Rob indicated he has more to go in fleshing out uses for Tally Dice. Stay tuned to his blog The Walking Mind to read more as it comes out.
|If you don't have a set yet,|
go buy Fate Dice at Amazon
or directly from Evil Hat.
Intro to Tally Dice
Rolling 4 Fate/Fudge dice (4dF) gives you a range from +4 (++++) to -4 (----) with a curve that peaks at 0 (+00-, for example). Tally dice (4dT) changes the way you read each die (into 1d3-1) by counting lines. 0 is still 0, but - is 1 and + is 2. It gives a range of 0 to 8. It's fundamentally the same as 4dF+4, or XdF+X.
NOTE: I'm basing all the numbers in this article on 4 dice, but you could certainly change the pool size if needed.
Adding a Second Axis
Here's the thing: you can read the same dice as Fate or Tally dice. If you do both, you can squeeze more information out of each roll in the form of a result on a second axis. If you read a roll with Tally dice as Quantity and Fate dice as Quality, you can easily get (on average) 4 things of Quality 0. So we're talking about a single roll giving results on 2 different axes (as in the multiple of axis, not Battle Axes and Waraxes).
After a quick look at some multi-axial cases, reading the entire dice pool on each axis limits the possibilities too much for my tastes. For instance, the only way to get a Quantity of 8 means their Quality is +4. And you can only get 4 things of Quality -4. It's a little chunkier than I'd like it.
Dividing the Dice Pool
I thought about an old Car Wars-based RPG I started, roughly based on Cyberpunk's Friday Night Firefight, and a related variation on the One Roll Engine (ORE) that powers the Godlike RPG: Take a subset of dice of a different color and read those as one axis of the roll's results.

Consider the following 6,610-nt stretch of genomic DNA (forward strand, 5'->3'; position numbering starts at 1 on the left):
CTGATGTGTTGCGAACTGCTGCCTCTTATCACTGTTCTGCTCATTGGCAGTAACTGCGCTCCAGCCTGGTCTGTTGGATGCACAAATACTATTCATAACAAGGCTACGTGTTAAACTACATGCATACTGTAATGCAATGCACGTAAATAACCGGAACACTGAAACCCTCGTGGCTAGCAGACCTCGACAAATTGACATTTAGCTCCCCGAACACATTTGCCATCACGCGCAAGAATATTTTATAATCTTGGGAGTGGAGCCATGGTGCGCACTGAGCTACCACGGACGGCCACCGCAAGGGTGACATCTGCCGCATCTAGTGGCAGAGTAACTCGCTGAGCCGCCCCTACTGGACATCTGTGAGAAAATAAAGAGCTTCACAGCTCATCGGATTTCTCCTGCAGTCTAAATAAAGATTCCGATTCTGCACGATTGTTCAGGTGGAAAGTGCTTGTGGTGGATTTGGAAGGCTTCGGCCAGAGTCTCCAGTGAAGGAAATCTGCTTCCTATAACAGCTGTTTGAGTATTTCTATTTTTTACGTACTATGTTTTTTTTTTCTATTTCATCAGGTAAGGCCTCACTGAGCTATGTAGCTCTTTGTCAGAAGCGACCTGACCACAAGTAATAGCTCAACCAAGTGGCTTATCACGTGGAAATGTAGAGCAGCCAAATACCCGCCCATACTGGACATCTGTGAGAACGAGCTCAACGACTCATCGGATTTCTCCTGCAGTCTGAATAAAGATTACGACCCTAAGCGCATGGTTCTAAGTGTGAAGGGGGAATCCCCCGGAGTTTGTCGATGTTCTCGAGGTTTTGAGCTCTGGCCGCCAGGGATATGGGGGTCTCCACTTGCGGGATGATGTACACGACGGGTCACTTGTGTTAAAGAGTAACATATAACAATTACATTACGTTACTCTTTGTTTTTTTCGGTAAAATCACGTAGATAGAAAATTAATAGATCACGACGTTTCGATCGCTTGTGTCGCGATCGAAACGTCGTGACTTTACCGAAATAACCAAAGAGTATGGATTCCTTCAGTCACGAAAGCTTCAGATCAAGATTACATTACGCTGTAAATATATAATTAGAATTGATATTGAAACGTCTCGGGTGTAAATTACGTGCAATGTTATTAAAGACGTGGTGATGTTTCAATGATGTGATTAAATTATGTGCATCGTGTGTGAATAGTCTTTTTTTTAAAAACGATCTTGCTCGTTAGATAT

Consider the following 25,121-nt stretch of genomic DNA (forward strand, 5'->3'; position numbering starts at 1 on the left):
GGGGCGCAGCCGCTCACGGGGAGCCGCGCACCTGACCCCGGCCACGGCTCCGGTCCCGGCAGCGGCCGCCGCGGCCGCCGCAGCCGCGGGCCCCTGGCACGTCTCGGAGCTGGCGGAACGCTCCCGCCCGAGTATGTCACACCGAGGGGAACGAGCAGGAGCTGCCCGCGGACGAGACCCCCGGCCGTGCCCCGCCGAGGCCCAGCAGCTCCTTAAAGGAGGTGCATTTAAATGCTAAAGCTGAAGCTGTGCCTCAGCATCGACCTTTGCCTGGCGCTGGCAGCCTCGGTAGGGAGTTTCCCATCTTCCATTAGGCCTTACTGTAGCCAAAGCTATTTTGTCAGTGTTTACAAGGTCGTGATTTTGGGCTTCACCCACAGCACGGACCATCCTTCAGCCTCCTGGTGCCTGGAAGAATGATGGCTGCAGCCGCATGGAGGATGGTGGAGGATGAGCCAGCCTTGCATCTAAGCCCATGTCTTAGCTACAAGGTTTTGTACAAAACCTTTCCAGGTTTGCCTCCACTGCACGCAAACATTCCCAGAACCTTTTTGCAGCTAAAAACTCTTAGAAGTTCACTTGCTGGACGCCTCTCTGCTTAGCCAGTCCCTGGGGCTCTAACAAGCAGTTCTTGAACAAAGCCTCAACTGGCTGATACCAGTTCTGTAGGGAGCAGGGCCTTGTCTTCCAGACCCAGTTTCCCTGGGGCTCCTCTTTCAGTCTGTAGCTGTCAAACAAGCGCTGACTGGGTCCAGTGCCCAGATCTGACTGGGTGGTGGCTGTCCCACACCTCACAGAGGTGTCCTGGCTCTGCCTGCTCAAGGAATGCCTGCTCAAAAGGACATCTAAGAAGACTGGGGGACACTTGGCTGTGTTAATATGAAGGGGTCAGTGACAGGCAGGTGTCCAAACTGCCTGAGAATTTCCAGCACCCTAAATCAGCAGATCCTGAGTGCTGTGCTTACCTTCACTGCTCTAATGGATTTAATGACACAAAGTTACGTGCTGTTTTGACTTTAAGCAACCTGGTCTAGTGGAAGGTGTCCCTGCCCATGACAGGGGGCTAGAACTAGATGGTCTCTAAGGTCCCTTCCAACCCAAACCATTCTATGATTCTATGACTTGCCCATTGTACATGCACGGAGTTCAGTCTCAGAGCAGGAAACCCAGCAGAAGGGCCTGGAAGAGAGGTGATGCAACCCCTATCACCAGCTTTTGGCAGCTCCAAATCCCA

|Reading both pairs of black/gold dice|
with the gold dice as the smaller axis
gives either 5/+0 or 3/-2.
Yes, there's still some funky math in this system. It still skews higher on positive results, but I think it smooths things out considerably. You can get a maximum of Quantity 8/Quality +2 (abbreviated 8/+2 from here on), but only 7/+0, 6/+1 or -2, and 5/-1. If you flip the axis mapping, you can get a maximum of 4/+0 through +4, but only 3/-1 or -2, and 2/-3 or -4.
I'm sure working out every possible roll and totaling the probability for each result would show how skewed the results of this system are, but I'll leave that as an exercise for the reader.
One Hack Beyond
If you really want to go crazy and introduce the D&D 5e concepts of Advantage and Disadvantage into the mix, you can look at both pairs of dice for the smaller spread and use the better/worse result.
As Rob stated in his original post, Tally Dice are most useful for accruing resources. His example of gathering units of soldiers for an army fits really well. I can see this hack used for scavenging equipment, summoning critters, or even a Travelleresque speculative trading system. And if you want to add limits or backlash to a magic caster, you can read Quantity on the smaller axis to vary mana cost or accrue Paradox points that you'll need to burn off later.
Huh. I came up with a few more uses than I thought I would. And now I need to flesh out a simple trading system using this #Q hack. Like I need another gaming project to occupy my thoughts. *grin*
So yeah, have a dice hack to get a second axis of results out of a single 4dF roll.
What do you think? Would you use a hack like this? If so, in what situations does this make sense to use?
Thanks for reading!